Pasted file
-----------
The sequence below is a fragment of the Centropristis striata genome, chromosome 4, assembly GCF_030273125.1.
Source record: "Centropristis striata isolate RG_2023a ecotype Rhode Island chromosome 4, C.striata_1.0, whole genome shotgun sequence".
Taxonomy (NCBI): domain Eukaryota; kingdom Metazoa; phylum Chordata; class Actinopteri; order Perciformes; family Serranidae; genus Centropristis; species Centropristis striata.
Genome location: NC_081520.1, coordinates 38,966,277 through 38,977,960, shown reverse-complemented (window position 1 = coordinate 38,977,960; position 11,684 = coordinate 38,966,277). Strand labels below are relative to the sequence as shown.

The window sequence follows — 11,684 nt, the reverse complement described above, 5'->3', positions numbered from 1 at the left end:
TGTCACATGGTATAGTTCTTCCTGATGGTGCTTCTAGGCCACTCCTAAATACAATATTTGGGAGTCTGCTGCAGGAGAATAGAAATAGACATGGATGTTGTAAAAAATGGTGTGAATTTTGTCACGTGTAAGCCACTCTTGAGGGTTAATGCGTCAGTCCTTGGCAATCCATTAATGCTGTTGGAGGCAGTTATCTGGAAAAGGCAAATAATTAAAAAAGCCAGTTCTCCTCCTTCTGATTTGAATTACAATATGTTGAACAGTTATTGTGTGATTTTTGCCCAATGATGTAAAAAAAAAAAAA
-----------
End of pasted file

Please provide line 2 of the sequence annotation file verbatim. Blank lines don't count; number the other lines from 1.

Source record: "Centropristis striata isolate RG_2023a ecotype Rhode Island chromosome 4, C.striata_1.0, whole genome shotgun sequence".